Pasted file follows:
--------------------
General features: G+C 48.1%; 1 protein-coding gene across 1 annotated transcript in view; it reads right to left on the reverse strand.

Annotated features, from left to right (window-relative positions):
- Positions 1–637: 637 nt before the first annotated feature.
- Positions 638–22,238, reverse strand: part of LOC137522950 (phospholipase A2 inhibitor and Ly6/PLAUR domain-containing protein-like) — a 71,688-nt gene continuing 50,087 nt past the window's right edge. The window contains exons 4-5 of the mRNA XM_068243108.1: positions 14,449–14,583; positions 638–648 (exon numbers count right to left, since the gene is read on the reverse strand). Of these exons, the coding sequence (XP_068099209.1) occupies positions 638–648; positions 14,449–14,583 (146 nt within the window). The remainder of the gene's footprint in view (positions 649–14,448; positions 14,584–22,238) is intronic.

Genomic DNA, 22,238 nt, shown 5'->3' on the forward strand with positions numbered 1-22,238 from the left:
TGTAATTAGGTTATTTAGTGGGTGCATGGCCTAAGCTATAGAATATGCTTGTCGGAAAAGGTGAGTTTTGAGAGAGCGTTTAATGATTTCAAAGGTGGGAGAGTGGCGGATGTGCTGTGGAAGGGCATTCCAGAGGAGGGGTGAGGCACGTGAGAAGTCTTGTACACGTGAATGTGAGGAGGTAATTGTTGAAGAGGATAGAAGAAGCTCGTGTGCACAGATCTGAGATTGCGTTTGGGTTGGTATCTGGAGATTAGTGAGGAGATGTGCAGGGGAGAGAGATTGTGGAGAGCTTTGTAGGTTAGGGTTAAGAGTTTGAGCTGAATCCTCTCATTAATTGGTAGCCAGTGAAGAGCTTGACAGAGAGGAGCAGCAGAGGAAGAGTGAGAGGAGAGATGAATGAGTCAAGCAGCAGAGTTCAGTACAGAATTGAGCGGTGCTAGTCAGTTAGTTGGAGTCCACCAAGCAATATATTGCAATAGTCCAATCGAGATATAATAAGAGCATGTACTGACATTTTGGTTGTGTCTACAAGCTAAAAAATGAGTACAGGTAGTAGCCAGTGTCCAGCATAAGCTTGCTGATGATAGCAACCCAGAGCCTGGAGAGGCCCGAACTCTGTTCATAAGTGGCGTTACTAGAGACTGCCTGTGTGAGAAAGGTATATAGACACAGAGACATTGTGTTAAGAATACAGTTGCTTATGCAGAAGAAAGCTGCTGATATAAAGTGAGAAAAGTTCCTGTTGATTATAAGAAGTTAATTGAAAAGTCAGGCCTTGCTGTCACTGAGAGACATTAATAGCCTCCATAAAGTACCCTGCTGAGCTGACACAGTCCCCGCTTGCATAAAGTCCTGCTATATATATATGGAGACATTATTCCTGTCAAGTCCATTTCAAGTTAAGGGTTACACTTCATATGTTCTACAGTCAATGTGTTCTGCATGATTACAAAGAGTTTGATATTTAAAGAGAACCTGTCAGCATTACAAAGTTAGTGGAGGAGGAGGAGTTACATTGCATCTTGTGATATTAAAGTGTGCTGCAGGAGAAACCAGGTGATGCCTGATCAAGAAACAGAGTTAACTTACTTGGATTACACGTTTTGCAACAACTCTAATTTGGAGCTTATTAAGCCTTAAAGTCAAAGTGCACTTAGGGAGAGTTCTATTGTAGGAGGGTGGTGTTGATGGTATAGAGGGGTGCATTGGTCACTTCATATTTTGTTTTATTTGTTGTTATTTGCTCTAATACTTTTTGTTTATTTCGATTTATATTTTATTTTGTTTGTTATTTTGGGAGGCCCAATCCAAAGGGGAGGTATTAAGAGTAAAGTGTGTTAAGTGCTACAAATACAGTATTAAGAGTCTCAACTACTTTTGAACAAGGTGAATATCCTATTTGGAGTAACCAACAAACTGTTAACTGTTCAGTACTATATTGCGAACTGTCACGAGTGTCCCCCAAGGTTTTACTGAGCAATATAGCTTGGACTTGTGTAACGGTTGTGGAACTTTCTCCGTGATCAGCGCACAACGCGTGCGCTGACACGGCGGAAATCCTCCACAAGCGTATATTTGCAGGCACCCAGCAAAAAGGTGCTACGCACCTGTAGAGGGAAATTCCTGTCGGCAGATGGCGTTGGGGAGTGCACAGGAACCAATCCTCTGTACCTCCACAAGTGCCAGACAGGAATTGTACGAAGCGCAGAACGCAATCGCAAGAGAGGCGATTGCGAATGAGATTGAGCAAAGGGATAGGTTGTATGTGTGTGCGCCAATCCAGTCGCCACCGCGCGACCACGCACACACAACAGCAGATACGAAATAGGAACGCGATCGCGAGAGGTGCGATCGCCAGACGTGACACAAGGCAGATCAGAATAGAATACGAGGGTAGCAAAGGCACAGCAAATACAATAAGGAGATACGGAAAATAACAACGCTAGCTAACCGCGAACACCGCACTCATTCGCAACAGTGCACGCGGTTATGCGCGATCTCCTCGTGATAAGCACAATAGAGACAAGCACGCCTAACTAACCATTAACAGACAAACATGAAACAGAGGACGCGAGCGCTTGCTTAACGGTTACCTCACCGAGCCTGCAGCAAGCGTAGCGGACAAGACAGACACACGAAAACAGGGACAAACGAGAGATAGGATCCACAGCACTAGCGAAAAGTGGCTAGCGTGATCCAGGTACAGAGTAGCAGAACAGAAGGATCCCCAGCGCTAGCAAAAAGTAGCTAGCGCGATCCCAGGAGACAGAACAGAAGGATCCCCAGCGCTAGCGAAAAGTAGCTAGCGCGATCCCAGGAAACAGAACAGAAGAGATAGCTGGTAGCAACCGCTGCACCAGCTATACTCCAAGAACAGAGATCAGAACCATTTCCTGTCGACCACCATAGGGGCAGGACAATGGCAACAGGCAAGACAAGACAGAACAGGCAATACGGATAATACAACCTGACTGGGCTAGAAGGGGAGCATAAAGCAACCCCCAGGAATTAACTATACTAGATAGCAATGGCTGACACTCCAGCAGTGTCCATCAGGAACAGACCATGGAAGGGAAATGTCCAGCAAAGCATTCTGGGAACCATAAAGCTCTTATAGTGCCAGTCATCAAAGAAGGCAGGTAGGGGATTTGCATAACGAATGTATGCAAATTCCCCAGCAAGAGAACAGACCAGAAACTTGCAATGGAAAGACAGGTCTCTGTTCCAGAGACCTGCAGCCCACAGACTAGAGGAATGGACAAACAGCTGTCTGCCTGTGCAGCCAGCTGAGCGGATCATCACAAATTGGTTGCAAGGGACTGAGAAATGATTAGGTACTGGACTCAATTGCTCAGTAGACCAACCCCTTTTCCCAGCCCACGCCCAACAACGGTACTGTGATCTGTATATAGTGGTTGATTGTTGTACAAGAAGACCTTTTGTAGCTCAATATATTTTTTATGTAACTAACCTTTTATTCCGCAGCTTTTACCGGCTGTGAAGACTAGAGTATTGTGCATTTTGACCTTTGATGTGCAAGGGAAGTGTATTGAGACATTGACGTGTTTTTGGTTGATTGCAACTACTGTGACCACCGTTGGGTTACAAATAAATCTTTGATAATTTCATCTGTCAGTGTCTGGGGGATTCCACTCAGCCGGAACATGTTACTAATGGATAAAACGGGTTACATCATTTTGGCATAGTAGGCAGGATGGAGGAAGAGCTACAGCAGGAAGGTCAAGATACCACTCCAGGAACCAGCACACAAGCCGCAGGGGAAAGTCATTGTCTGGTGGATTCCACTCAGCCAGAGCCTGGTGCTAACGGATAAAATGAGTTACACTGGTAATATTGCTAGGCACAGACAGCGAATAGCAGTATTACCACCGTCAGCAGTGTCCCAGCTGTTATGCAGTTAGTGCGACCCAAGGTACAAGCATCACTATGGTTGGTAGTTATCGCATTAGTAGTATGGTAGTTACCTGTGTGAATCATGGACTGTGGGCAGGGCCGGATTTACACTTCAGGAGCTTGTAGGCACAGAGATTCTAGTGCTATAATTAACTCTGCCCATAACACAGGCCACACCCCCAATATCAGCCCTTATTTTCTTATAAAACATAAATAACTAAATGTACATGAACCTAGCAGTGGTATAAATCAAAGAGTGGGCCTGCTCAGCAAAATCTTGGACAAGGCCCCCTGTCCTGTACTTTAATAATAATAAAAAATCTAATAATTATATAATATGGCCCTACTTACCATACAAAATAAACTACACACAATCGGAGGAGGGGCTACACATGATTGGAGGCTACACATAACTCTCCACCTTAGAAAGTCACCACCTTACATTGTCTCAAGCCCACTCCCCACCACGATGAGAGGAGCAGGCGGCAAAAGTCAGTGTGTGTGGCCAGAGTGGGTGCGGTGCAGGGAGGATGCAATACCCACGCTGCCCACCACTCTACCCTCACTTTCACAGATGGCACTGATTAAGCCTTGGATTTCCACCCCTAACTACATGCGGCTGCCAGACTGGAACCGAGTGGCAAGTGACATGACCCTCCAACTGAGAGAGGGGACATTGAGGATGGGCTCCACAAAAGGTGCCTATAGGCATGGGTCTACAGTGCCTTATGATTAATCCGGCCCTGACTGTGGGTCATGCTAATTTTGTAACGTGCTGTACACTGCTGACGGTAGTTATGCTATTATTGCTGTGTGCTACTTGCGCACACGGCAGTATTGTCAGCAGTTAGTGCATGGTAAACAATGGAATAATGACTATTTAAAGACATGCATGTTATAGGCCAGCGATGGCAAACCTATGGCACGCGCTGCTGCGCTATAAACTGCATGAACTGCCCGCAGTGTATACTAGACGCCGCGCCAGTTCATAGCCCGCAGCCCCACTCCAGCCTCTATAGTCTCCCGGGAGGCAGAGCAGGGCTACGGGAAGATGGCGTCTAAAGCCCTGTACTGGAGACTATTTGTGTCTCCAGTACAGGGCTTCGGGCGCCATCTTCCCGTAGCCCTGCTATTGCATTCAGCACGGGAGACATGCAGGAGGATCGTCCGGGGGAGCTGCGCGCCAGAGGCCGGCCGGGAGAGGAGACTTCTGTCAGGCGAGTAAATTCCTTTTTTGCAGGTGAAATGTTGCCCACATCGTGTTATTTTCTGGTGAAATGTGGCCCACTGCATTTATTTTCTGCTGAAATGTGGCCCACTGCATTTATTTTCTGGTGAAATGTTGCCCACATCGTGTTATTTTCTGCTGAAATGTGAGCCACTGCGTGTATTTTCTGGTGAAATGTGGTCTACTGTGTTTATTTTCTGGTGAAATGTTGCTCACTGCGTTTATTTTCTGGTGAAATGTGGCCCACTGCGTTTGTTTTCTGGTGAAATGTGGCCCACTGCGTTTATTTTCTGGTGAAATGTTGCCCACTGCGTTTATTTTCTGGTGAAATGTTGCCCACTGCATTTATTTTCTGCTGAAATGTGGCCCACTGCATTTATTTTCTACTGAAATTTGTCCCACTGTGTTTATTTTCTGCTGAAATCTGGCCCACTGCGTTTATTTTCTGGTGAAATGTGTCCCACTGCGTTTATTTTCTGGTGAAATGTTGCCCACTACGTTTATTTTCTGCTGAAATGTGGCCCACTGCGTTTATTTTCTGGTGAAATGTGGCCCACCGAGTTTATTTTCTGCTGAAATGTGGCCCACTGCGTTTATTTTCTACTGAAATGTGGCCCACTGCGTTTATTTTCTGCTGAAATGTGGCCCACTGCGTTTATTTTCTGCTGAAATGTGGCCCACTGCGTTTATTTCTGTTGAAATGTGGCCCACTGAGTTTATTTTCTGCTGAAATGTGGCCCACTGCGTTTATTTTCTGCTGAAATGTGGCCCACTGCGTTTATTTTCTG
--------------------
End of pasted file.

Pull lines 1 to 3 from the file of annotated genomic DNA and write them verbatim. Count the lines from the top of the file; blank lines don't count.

General features: G+C 48.1%; 1 protein-coding gene across 1 annotated transcript in view; it reads right to left on the reverse strand.

Annotated features, from left to right (window-relative positions):
- Positions 1–637: 637 nt before the first annotated feature.